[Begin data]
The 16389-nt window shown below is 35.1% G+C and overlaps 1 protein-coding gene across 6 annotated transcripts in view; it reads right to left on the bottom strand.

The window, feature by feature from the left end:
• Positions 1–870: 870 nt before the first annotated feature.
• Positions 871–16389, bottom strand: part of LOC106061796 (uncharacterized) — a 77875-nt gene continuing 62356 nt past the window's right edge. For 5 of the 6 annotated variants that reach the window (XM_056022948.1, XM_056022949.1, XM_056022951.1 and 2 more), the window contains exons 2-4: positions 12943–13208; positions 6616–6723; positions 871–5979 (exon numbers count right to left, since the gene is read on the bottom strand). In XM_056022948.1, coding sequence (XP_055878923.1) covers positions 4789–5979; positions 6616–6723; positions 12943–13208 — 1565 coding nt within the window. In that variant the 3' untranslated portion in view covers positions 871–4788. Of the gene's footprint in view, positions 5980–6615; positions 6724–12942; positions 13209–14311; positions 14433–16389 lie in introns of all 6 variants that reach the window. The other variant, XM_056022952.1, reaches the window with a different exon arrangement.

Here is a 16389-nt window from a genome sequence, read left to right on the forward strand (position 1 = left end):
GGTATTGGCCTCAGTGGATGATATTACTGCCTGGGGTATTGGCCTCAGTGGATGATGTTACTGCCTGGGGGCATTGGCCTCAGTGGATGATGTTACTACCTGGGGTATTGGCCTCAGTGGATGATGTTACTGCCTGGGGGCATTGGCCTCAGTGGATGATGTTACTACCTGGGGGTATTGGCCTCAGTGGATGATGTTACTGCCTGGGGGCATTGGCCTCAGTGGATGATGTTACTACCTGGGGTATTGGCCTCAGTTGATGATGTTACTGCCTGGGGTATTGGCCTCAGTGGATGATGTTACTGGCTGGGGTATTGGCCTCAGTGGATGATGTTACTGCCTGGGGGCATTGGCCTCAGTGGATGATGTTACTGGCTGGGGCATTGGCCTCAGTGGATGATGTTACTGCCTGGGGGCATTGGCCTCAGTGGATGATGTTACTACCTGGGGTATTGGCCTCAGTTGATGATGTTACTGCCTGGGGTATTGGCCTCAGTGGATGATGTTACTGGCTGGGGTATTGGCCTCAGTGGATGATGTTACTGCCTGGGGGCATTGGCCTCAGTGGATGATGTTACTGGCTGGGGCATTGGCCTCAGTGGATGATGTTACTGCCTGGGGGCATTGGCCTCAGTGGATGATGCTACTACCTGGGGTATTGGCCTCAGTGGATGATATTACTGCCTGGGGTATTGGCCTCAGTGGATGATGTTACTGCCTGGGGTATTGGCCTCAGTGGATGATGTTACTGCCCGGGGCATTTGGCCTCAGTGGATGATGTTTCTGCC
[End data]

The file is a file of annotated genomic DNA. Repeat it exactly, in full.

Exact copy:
The 16389-nt window shown below is 35.1% G+C and overlaps 1 protein-coding gene across 6 annotated transcripts in view; it reads right to left on the bottom strand.

The window, feature by feature from the left end:
• Positions 1–870: 870 nt before the first annotated feature.
• Positions 871–16389, bottom strand: part of LOC106061796 (uncharacterized) — a 77875-nt gene continuing 62356 nt past the window's right edge. For 5 of the 6 annotated variants that reach the window (XM_056022948.1, XM_056022949.1, XM_056022951.1 and 2 more), the window contains exons 2-4: positions 12943–13208; positions 6616–6723; positions 871–5979 (exon numbers count right to left, since the gene is read on the bottom strand). In XM_056022948.1, coding sequence (XP_055878923.1) covers positions 4789–5979; positions 6616–6723; positions 12943–13208 — 1565 coding nt within the window. In that variant the 3' untranslated portion in view covers positions 871–4788. Of the gene's footprint in view, positions 5980–6615; positions 6724–12942; positions 13209–14311; positions 14433–16389 lie in introns of all 6 variants that reach the window. The other variant, XM_056022952.1, reaches the window with a different exon arrangement.

Here is a 16389-nt window from a genome sequence, read left to right on the forward strand (position 1 = left end):
GGTATTGGCCTCAGTGGATGATATTACTGCCTGGGGTATTGGCCTCAGTGGATGATGTTACTGCCTGGGGGCATTGGCCTCAGTGGATGATGTTACTACCTGGGGTATTGGCCTCAGTGGATGATGTTACTGCCTGGGGGCATTGGCCTCAGTGGATGATGTTACTACCTGGGGGTATTGGCCTCAGTGGATGATGTTACTGCCTGGGGGCATTGGCCTCAGTGGATGATGTTACTACCTGGGGTATTGGCCTCAGTTGATGATGTTACTGCCTGGGGTATTGGCCTCAGTGGATGATGTTACTGGCTGGGGTATTGGCCTCAGTGGATGATGTTACTGCCTGGGGGCATTGGCCTCAGTGGATGATGTTACTGGCTGGGGCATTGGCCTCAGTGGATGATGTTACTGCCTGGGGGCATTGGCCTCAGTGGATGATGTTACTACCTGGGGTATTGGCCTCAGTTGATGATGTTACTGCCTGGGGTATTGGCCTCAGTGGATGATGTTACTGGCTGGGGTATTGGCCTCAGTGGATGATGTTACTGCCTGGGGGCATTGGCCTCAGTGGATGATGTTACTGGCTGGGGCATTGGCCTCAGTGGATGATGTTACTGCCTGGGGGCATTGGCCTCAGTGGATGATGCTACTACCTGGGGTATTGGCCTCAGTGGATGATATTACTGCCTGGGGTATTGGCCTCAGTGGATGATGTTACTGCCTGGGGTATTGGCCTCAGTGGATGATGTTACTGCCCGGGGCATTTGGCCTCAGTGGATGATGTTTCTGCC